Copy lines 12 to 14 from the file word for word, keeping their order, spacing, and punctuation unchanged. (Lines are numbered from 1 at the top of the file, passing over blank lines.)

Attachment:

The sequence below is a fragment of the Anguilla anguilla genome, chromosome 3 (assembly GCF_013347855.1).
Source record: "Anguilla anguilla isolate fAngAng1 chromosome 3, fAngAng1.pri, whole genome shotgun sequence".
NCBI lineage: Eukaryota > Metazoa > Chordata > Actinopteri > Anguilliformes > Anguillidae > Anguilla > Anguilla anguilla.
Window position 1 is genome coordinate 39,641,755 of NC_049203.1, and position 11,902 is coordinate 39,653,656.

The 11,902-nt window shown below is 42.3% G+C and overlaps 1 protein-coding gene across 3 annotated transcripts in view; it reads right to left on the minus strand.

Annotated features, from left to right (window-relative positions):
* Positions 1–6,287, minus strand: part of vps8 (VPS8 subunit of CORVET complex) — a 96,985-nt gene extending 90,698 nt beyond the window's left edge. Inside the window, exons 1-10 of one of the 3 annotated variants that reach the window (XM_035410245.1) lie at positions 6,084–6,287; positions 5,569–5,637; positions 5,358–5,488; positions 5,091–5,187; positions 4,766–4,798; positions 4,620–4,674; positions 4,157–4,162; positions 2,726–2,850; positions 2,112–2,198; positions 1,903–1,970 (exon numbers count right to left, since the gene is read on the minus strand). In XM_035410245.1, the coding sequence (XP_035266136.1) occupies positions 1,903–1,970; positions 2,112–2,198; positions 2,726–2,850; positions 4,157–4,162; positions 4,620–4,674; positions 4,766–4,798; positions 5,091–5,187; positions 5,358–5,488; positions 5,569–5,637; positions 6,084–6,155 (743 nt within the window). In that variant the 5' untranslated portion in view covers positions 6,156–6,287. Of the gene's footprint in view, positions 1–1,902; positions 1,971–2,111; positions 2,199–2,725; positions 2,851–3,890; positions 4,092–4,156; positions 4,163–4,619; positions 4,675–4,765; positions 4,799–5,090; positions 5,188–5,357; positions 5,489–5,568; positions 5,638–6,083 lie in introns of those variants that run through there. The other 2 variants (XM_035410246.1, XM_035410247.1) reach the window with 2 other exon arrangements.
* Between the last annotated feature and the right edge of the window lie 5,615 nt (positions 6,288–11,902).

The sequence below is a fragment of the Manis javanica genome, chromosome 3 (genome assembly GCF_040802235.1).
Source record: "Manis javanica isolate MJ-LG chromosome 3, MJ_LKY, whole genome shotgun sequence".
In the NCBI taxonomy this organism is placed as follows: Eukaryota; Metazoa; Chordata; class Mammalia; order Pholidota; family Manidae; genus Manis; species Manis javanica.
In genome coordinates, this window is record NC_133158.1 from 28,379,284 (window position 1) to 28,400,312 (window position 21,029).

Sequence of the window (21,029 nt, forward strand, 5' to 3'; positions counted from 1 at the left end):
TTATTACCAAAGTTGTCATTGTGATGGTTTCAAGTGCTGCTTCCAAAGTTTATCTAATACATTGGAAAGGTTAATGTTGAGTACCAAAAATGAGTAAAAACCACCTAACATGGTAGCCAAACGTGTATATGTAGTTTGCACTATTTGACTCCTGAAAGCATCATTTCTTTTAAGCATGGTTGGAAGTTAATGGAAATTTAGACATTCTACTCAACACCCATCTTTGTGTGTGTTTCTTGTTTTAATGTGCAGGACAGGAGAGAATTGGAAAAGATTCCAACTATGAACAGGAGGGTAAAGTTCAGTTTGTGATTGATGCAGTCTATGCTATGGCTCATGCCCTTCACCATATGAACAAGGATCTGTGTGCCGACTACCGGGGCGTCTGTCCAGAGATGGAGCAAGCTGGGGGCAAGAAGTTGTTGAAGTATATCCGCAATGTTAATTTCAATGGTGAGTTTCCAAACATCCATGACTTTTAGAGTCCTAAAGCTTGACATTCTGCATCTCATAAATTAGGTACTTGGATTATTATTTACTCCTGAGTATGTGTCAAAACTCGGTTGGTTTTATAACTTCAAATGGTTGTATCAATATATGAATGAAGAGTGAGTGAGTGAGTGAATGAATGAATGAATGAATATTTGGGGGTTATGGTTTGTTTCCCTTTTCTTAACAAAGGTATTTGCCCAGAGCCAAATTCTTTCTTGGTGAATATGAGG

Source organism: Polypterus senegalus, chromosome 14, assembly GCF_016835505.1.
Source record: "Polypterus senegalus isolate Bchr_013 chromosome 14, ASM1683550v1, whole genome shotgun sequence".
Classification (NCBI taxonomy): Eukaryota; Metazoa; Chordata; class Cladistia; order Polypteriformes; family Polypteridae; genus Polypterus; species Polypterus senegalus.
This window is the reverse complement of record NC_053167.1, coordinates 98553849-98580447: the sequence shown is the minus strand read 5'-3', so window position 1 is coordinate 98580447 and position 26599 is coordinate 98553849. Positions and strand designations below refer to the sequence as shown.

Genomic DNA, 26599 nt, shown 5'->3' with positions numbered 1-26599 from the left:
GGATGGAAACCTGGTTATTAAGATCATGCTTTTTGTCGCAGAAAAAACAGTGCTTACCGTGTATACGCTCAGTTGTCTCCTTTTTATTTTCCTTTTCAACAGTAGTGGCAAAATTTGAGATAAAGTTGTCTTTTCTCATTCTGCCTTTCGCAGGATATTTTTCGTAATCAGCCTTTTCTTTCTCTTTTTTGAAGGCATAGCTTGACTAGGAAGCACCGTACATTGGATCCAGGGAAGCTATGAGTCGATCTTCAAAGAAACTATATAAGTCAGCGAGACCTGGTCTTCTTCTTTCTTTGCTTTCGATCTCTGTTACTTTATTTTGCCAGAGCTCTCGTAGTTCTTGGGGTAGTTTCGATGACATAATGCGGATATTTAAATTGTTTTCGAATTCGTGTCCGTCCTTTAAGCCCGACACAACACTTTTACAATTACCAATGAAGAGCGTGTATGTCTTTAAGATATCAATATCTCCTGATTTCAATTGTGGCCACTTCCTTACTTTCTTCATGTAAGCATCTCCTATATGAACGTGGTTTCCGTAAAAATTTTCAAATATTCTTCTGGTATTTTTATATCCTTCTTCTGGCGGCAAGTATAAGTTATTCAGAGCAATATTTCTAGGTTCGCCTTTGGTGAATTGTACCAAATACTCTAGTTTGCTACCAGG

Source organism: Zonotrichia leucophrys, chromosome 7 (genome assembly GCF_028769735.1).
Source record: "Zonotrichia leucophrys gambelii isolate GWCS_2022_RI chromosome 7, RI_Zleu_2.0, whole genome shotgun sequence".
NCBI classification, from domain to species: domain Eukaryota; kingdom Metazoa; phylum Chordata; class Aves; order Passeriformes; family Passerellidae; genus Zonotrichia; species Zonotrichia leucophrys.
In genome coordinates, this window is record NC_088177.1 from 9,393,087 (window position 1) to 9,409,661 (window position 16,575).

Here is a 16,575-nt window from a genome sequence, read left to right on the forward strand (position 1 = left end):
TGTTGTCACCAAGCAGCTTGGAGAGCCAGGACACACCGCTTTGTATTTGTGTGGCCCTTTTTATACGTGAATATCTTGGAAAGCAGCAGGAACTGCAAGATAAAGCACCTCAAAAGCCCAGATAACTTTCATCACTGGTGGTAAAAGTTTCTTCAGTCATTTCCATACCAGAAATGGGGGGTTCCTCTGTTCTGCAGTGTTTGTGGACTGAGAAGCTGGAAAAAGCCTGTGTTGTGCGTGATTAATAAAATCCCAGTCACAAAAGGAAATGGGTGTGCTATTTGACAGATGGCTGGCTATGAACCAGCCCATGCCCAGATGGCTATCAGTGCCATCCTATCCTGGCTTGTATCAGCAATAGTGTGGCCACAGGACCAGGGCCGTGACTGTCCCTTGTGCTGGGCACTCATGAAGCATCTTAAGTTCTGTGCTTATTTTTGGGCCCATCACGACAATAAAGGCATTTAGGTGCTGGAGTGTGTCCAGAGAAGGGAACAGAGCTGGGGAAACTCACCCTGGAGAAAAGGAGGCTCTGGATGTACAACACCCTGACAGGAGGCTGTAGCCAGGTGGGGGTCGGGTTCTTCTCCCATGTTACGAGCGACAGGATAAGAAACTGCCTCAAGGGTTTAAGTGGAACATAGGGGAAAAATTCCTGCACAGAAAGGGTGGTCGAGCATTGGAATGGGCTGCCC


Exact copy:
In genome coordinates, this window is record NC_133158.1 from 28,379,284 (window position 1) to 28,400,312 (window position 21,029).

Sequence of the window (21,029 nt, forward strand, 5' to 3'; positions counted from 1 at the left end):
TTATTACCAAAGTTGTCATTGTGATGGTTTCAAGTGCTGCTTCCAAAGTTTATCTAATACATTGGAAAGGTTAATGTTGAGTACCAAAAATGAGTAAAAACCACCTAACATGGTAGCCAAACGTGTATATGTAGTTTGCACTATTTGACTCCTGAAAGCATCATTTCTTTTAAGCATGGTTGGAAGTTAATGGAAATTTAGACATTCTACTCAACACCCATCTTTGTGTGTGTTTCTTGTTTTAATGTGCAGGACAGGAGAGAATTGGAAAAGATTCCAACTATGAACAGGAGGGTAAAGTTCAGTTTGTGATTGATGCAGTCTATGCTATGGCTCATGCCCTTCACCATATGAACAAGGATCTGTGTGCCGACTACCGGGGCGTCTGTCCAGAGATGGAGCAAGCTGGGGGCAAGAAGTTGTTGAAGTATATCCGCAATGTTAATTTCAATGGTGAGTTTCCAAACATCCATGACTTTTAGAGTCCTAAAGCTTGACATTCTGCATCTCATAAATTAGGTACTTGGATTATTATTTACTCCTGAGTATGTGTCAAAACTCGGTTGGTTTTATAACTTCAAATGGTTGTATCAATATATGAATGAAGAGTGAGTGAGTGAGTGAATGAATGAATGAATGAATATTTGGGGGTTATGGTTTGTTTCCCTTTTCTTAACAAAGGTATTTGCCCAGAGCCAAATTCTTTCTTGGTGAATATGAGG